Plans to liberate Mosul, a key stronghold of the Islamic State (IS), are gaining momentum in Iraq. Many Sunni Arabs who initially tolerated IS are now seeking revenge for its killing families and friends and confiscating their property. Sunni Arab forces are being organized, trained and armed in Erbil to counter IS with the cooperation of the Iraqi federal government, the Kurdistan Regional Government (KRG), the Mosul provincial council and the US-led coalition. Still, this effort is complicated by intra-Sunni Arab disputes over leadership and relations with Baghdad and the Kurds, as well as Kurdish disinterest in liberating and protecting Sunni Arab territories. These disputes highlight the challenges of not only degrading IS, but stabilizing Mosul in a highly fragmented Iraqi state.
Most local populations brutalized by IS want to liberate Mosul. Those who have thus far joined the Sunni Arab force are mainly displaced Mosulawis residing in the Kurdistan Region and organized by Atheel al-Nujaifi, Ninevah province governor “in exile.” Nujaifi not only wants to re-secure his political position and Mosul city, but establish and lead a larger Sunni Arab region like the Kurdistan Region. Nujaifi has advanced his political agenda with backing from Turkey, Saudi Arabia, the Iraqi Ministry of Defense and Iraqi Kurdistan President Massoud Barzani.
The problem is that Nujaifi has lost significant local support from Mosulawis and is not representative of the powerful Sunni Arab streets. Arab members of the Nahda (Renaissance) bloc, which controls about 20 of the 39 seats on the Mosul provincial council, have called for Nujaifi’s dismissal. The Nahda bloc also boycotted the meeting held last month in Baghdad with Iraqi Prime Minister Haider al-Abadi because of Nujaifi’s presence. Many hold Nujaifi responsible for "losing Mosul" and supposedly maintaining relations with IS — an issue lately debated on the influential national al-Baghdadia television program. The Iraqi general public is also demanding that Nujaifi’s brother, current Iraqi Vice President Osama al-Nujaifi and former Iraqi Prime Minister Nouri al-Maliki be taken to court because they "gave half of Iraq to IS."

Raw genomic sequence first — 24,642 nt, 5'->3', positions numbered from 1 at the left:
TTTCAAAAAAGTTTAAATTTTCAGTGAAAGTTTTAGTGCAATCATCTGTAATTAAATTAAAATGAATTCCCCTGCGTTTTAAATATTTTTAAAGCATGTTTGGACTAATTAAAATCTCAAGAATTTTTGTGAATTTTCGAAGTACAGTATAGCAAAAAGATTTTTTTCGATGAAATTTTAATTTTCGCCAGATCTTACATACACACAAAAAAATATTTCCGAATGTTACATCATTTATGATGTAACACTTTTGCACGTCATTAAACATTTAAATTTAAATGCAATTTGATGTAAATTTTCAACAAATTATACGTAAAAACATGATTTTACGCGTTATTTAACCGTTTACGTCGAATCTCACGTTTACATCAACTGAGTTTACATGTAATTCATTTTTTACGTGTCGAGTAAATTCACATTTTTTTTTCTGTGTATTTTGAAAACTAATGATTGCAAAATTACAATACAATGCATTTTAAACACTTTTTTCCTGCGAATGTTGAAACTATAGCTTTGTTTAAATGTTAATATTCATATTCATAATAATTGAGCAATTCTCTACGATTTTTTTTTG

Ironically, the only real support for Nujaifi on the Mosul council is from the Kurds, largely from Barzani’s Kurdistan Democratic Party. Barzani may realize that Nujaifi is politically weak and a better Sunni Arab official to negotiate Kurdish interests and the disputed territories. Similarly, the Kurds have 16 seats on the Mosul council and the Kurdish vote can potentially help Nujaifi retain the governorship. Ascertaining Nujaifi’s position could also benefit Barzani and Turkish Prime Minister Recep Tayyip Erdogan by facilitating joint commercial and energy development projects between Mosul, the Kurdistan Region and Ankara.